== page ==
What is wrong? (Leds/DPDT)

Discussion in 'The Projects Forum' started by Banquo281, Nov 19, 2011.

  1. Banquo281

    Thread Starter New Member

    Nov 19, 2011
    2
    0
    Hi I'm a novice and don't know what the heck is wrong here, the batteries keep melting lol. I am trying to wire 4 leds in parallel to a on/off/on DPDT switch just to turn on when the switch is up and off when in the middle or down, here is how I have it set up the pink 3v is the hot wire from,two AA batteries in a holder, the black is the minus:

    [​IMG]

    Any help is greatly appreciated, I am anticipating a doh! moment:p...
     
  2. thatoneguy

    AAC Fanatic!

    Feb 19, 2009
    6,357
    718
    You need a current limiting resistor.

    LEDs look like a short circuit once their forward voltage has been reached. The Forward voltage varies, but the current is usually 8mA for colored lens LEDs and 18mA for clear LEDs as a rule of thumb.
     
  3. Banquo281

    Thread Starter New Member

    Nov 19, 2011
    2
    0
    I got it, I just didn't understand the switch. Negative from the leds goes to the bottom middle, negative from the battery goes to the bottom left... doh!

    Melted batteries and plastic stinks!:rolleyes:
     
  4. SgtWookie

    Expert

    Jul 17, 2007
    22,182
    1,728
    Whoops - you have wired the switch so that when you turn it on, you create a dead short across the batteries! :eek:

    Tell us more about these LEDs. What is their typical Vf at what current? The datasheet or package they came in should tell you that.

    You need to use current limiting resistors in series with each LED.

    The negative (black) wire from the battery pack goes to all of the cathodes of the LEDs (the shorter leads, or the side of the LED that has the flat spot in the rim).

    The positive wire from the battery pack goes to either the middle switch terminal or the left side terminal. another wire goes from the other of the above two terminals to one side of the resistors for the LEDs. The other side of the resistors go to the anodes of the LEDs (the longer leads).
     
  5. BrainFog

    Member

    Jan 24, 2011
    122
    4
    I many be incorrect but at a mear 3v is a resistor needed? LEDs are current devices however at only 3v the current drawn by the LEDs would be minimal without a resistor. Of course due to the non linear relationship between current and voltage driving an LED at 3.3v would very much need a resistor to prevent the LED drawing too much current and burning itself out. Not to mention the fact the resistance within the AA batteries. I am assuming you are using LEDs rated for 3-3.3v here such as green, blue or white.
     
  6. Georacer

    Moderator

    Nov 25, 2009
    5,142
    1,266
    You always need a current limiting resistor when working with LEDs. Suppose that those green LEDs drop 2.5V across them and the battery resistance is 2Ω. With I=.5/2=.25A running constantly through your LEDs you are sure to fry them, possibly shorted and then deplete your battery in a very short time.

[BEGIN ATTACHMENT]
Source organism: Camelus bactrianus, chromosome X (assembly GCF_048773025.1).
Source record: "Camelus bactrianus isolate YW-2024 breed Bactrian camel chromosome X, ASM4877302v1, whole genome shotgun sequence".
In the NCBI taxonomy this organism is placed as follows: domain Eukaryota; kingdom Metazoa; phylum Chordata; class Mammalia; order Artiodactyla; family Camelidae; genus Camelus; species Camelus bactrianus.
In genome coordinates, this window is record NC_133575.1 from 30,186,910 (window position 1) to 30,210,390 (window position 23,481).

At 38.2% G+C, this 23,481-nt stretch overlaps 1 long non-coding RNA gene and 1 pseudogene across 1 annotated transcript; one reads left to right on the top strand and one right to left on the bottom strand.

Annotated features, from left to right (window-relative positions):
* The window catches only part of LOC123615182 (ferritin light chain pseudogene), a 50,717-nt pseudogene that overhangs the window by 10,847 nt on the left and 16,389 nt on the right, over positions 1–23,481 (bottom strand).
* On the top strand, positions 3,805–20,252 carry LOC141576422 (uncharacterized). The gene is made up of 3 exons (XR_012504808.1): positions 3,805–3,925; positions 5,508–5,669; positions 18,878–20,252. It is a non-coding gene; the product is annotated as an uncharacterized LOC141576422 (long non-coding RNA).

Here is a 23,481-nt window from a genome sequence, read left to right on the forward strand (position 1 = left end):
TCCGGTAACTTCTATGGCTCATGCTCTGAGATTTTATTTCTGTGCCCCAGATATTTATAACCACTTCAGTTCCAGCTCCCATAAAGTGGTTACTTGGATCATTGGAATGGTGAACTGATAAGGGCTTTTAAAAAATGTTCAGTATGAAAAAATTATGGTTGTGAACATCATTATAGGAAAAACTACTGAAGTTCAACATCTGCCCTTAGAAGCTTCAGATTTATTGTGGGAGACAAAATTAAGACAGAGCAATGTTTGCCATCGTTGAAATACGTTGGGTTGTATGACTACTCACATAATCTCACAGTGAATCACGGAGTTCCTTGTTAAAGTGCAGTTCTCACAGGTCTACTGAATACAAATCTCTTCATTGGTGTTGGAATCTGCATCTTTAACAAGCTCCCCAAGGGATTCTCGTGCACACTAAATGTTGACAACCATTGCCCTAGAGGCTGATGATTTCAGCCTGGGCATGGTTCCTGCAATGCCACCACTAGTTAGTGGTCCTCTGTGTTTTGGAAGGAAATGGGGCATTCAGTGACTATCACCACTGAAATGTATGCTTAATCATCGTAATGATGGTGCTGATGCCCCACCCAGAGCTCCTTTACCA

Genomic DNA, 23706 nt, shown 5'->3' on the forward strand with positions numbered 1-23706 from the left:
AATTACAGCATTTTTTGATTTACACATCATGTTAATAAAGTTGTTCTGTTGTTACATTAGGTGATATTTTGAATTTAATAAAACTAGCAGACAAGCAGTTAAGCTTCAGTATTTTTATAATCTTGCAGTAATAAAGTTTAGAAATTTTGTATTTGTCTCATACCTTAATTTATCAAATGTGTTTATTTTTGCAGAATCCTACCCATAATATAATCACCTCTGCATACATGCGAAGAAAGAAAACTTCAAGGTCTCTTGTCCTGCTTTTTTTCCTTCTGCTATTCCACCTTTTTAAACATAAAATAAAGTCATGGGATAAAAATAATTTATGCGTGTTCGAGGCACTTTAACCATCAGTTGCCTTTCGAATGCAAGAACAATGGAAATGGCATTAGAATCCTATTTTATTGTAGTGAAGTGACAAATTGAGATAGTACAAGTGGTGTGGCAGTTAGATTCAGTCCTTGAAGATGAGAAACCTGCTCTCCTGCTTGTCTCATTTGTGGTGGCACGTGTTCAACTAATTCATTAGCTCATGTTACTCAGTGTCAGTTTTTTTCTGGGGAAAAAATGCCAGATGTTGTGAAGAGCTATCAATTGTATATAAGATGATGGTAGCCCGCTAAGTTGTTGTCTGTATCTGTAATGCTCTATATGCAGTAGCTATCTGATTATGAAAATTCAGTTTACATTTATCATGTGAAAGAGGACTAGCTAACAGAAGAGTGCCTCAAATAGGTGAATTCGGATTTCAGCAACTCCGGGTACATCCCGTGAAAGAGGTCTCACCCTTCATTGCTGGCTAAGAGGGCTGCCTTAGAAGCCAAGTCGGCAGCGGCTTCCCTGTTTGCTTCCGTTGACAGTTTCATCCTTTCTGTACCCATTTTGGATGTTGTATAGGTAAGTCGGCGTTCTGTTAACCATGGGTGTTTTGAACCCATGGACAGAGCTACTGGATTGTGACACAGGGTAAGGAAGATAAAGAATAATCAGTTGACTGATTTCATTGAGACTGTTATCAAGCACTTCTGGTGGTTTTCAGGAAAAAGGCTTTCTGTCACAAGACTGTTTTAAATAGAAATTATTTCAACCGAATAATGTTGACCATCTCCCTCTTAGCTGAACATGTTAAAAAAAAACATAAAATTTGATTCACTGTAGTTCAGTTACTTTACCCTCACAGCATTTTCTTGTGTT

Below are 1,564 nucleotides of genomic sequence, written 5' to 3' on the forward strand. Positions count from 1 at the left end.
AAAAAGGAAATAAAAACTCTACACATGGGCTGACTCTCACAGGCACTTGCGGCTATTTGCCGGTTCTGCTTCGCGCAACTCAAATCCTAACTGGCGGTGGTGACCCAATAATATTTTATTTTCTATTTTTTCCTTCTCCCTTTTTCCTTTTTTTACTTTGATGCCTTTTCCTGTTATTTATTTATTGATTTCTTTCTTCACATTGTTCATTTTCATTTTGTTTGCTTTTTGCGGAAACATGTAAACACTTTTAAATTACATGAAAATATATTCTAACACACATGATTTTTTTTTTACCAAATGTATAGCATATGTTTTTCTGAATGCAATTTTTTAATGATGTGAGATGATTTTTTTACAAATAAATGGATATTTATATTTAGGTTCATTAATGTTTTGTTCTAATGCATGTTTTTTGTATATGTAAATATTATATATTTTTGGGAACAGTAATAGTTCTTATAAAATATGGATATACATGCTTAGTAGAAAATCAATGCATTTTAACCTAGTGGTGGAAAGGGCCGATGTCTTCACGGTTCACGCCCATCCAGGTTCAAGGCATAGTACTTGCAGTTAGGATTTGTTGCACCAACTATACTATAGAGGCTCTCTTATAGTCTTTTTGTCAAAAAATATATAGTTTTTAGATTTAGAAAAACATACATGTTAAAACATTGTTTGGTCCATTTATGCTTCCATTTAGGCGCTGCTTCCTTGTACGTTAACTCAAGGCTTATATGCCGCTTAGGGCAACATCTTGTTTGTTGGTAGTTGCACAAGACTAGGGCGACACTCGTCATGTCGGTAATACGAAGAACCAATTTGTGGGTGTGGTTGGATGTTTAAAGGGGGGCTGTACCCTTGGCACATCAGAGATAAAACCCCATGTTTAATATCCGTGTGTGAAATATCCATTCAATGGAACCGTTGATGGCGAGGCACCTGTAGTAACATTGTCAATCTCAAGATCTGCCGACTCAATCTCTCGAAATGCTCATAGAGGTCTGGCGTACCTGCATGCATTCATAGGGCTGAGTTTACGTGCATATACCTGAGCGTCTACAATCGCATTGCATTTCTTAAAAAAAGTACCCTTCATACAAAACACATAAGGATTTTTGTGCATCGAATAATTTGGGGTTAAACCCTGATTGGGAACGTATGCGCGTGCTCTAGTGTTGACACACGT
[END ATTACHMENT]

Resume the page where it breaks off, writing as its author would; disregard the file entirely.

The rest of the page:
7. Adjuster

    Well-Known Member

    Dec 26, 2010
    2,147
    300
    Even at a mere 3V, there could be a real problem with some LEDs. The OP has drawn his LEDs as green, but not all greens are equal. Here is a chart applying to certain LEDs - but note that others may differ. http://www.oksolar.com/led/led_color_chart.htm

    In general, it is always best to arrange for some means of current limiting when using LEDs, or the current will be too unpredictable.

    The OPs real mistake though seems to be in connecting the switch in parallel with the batteries. I can remembering doing that with a "Merit" "batteries and bulbs" set that I got for my birthday when I was a kiddie. The batteries were too feeble to burn anything up, but of course they ran flat fast. That soon taught me where a switch should go!

    @Banquo281: Do you understand that the switch needs to go in series with the load?
     
  8. SgtWookie

    Expert

    Jul 17, 2007
    22,182
    1,728
    Here, this should help you visualize what I was talking about:

    [​IMG]

    As far as the resistors; I don't know what value to suggest, as you have not told us what your LED's specifications are. We need to know the typical Vf @ current.
     
  9. Audioguru

    New Member

    Dec 20, 2007
    9,411
    896
    Maybe for tiny surface-mount LEDs.
    A normal size LED is 5mm in diameter and its typical current is 20mA with 30mA as its absolute max.
    Whether the lens is colored or clear has no affect on the allowed current.
     
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